Thursday, March 14, 2013

Please release me! Held hostage by bait and switch

Several months ago I received an email invite to participate in a webinar being offered for “free” by a company.

The topic of the webinar was something along the lines of how to have great meetings. The description (at least the part I paid attention to) implied tips and tricks and other useful information would be covered.

I signed up and later signed on to the event.

Wow. What a disappointment.


It turned out the whole content of the webinar was devoted to this company’s specific event planning product. Period. There was nothing useful offered about how to conduct great meetings.

It was a bait and switch ploy. But, it was free, so I listened for the hour hoping for some useful tidbit (as they promised) and signed off a tad steamed.

Then the phone calls started.

Once or twice a day a representative called to ask if I was interested in the service. I said no and asked them to please stop calling.

It took more than once, but the phone stopped ringing.

Then the emails started.


I replied to at least one and explained that I wasn’t interested at this time, but, if I changed my mind in the future, I knew how to contact them.

The emails kept coming.

I scrolled to the bottom of the message and clicked the unsubscribe button.

But the emails kept coming. I unsubscribed again and that’s when I noticed something unusual. I was not being allowed to unsubscribe to all email from that company, but only from one specific sender.

The emails kept and keep coming. Each one from a different person.


I find this very deceptive and very annoying.

This company is essentially holding me hostage and forcing me to receive their emails.

Technically, they are following the letter of the law since I don’t receive emails from the people I’ve unsubscribed from.

I’m beginning to wonder if I’m going to have to unsubscribe from receiving email from each of their hundreds of employees – one at a time!

This is a tactic that is not endearing me to them. It’s annoying me.

First, they lured me in with a deceptive invitation, and now they won’t let me go.


If you are going to offer a free webinar – or any other “free” service – to potential customers, first and foremost, make it useful to them.

They know about your services and if they are interested they will let you know. But until they do, leave them feeling positive about who you are as a company.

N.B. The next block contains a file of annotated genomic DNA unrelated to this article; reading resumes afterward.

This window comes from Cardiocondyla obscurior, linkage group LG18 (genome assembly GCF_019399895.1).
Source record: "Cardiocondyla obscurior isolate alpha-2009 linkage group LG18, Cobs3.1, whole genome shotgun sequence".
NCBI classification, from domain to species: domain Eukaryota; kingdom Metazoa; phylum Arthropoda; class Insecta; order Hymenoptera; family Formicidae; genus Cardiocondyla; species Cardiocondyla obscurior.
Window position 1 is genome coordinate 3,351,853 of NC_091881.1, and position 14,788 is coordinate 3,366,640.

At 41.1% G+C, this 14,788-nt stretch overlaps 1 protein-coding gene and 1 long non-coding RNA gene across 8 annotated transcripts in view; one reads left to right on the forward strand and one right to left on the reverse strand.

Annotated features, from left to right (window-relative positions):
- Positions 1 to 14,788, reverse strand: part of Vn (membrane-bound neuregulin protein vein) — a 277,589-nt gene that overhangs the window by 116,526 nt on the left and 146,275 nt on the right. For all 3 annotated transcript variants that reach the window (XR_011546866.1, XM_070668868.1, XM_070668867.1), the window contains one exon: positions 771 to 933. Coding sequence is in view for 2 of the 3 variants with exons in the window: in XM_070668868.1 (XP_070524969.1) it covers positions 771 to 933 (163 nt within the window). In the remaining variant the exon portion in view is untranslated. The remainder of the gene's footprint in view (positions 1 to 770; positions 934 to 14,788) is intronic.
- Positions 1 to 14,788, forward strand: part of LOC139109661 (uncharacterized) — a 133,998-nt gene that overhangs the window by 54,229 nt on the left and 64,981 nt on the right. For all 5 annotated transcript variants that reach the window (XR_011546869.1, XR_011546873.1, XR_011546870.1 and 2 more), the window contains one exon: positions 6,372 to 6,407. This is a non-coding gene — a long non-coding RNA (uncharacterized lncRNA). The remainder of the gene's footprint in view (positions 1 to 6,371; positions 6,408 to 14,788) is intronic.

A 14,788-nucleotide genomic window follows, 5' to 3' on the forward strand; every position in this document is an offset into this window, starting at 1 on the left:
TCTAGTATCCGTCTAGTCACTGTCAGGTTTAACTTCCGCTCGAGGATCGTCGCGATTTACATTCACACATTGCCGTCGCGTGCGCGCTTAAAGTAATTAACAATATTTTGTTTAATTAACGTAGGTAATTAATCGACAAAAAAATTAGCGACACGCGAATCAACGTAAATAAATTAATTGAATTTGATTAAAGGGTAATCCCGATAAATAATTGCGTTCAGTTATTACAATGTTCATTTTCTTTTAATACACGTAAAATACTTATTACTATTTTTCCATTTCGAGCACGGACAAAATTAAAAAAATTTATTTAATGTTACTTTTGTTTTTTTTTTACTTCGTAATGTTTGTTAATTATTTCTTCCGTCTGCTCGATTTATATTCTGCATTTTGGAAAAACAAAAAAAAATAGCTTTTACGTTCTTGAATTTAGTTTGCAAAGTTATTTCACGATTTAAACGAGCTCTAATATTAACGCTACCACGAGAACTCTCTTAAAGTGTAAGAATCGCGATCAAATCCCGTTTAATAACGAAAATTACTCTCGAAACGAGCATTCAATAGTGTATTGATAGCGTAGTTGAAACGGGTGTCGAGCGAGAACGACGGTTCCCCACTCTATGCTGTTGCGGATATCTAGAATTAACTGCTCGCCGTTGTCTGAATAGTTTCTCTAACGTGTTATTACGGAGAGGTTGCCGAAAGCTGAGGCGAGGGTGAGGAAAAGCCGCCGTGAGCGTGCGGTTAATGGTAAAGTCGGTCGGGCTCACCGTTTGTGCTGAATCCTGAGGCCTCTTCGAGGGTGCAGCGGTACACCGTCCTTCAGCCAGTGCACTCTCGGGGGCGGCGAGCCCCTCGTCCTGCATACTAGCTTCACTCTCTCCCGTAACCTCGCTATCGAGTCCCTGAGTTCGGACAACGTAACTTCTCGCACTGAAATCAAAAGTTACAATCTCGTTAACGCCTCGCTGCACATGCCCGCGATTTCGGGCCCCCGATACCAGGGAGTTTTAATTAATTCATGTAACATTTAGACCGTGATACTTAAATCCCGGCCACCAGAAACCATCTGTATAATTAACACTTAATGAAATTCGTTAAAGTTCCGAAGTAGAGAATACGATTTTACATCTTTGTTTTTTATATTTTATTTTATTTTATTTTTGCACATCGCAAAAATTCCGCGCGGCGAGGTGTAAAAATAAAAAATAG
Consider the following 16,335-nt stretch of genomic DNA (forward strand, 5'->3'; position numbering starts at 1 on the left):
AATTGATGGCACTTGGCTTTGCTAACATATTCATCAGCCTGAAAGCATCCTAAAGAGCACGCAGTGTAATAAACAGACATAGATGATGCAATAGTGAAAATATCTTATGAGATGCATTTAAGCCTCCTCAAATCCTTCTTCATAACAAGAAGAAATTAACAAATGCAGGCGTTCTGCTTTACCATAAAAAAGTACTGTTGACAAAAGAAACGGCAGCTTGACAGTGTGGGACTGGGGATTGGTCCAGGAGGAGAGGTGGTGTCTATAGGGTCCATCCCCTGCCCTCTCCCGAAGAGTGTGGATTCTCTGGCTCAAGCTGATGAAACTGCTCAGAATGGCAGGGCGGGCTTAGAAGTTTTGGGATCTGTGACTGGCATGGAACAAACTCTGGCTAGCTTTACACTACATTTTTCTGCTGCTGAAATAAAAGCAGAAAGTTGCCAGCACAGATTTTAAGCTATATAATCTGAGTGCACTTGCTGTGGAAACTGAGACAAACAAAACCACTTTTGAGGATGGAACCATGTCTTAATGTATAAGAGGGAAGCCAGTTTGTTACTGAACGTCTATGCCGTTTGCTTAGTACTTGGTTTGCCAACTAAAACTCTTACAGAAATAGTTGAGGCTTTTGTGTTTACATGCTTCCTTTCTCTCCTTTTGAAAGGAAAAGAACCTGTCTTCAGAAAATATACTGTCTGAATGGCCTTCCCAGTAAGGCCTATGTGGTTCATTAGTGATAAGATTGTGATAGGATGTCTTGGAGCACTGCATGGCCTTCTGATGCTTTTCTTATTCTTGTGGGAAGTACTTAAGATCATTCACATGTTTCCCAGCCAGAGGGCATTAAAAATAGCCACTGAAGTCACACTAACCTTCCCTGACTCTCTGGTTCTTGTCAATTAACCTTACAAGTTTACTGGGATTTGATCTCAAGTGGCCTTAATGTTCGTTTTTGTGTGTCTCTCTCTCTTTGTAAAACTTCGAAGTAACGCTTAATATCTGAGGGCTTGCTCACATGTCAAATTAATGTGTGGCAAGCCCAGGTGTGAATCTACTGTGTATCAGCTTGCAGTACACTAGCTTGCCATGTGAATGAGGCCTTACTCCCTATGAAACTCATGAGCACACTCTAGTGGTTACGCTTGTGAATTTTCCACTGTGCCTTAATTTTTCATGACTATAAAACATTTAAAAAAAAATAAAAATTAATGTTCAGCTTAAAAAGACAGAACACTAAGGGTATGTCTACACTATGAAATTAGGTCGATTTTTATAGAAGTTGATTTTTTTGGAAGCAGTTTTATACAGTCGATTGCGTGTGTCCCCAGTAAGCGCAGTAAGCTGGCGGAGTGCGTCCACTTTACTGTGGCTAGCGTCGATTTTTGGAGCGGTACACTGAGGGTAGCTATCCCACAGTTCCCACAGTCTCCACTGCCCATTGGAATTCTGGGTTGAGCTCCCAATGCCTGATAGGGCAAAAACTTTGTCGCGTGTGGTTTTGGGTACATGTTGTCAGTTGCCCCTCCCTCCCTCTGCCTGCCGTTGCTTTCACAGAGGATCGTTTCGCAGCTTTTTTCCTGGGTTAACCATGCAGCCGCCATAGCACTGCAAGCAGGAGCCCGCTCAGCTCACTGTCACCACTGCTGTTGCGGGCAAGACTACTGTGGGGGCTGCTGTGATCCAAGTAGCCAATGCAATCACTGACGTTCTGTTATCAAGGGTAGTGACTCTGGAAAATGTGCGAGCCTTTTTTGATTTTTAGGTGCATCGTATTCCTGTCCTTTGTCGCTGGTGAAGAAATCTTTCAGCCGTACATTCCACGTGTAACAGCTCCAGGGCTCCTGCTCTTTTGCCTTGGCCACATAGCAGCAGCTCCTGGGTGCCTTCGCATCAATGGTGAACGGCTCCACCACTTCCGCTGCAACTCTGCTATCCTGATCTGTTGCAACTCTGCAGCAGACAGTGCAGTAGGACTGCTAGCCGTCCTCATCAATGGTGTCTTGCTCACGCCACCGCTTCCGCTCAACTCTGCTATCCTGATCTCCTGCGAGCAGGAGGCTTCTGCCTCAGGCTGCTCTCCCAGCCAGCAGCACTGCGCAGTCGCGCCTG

If they’re not approaching you and they unsubscribe from your emails, leave them alone! Continuing to push your way into their inbox is not going to convert them to becoming a customer.

Deception is never a good business practice.

(BTW: After several more unsubscribes and a couple of complaints, eventually the emails ended.)

Shoulda, coulda, woulda

So what should have happened with the webinar? What could have been done to make it a better experience? What would have made for a positive result?
  • Keep your promise and deliver value: If you are going to offer something "free" to potential customers, such as a webinar, workshop, and so on, deliver the useful information you promised. Focus first on giving your participants a positive, valuable experience. Make sure they will walk away with something they can use immediately. Any mention of your product or service must be subtle, brief, and truly contextual. Don't force fit the your "advertorial" into the information or go into an extensive demonstration. If you are presenting tips for running a successful meeting, then, as it makes sense, as you deliver each tip, suggest how your product and service can help on these points.
  • Include time and opportunity for questions. If you've provided truly useful information and whetted their curiosity about how your product or service can help them, your participants will want to know more. Let them ask about the features during a Q & A. Everyone will be more receptive to learning more about your product or service after you've won their trust.
  • Get explicit permission to call. As tempting as it is to start calling participants simply because you've now captured their phone numbers, don't. Let them know that you'd like to call them and then ask them if that's okay. When you do call, if they ask to not be called again, take them off your call list and don't call again.
  • Avoid playing tricks with emails. Making it difficult to unsubscribe from your emails is as annoying as telephone spammers spoofing various numbers trying to get through to you. If the emails you send are thoughtful, creative, engaging, and clever while providing additional useful information rather than just another sales pitch, they are more likely to get read.
Acting with integrity will win you far more business than playing bait and switch games with current and potential customers. Focus on delivering value and quality rather than engaging in cheap tricks.

Have you experienced a bait and switch tactic? How did you deal with it? Did you ever do business with the company? Please share your story in the comments section...

And now, a musical interlude....

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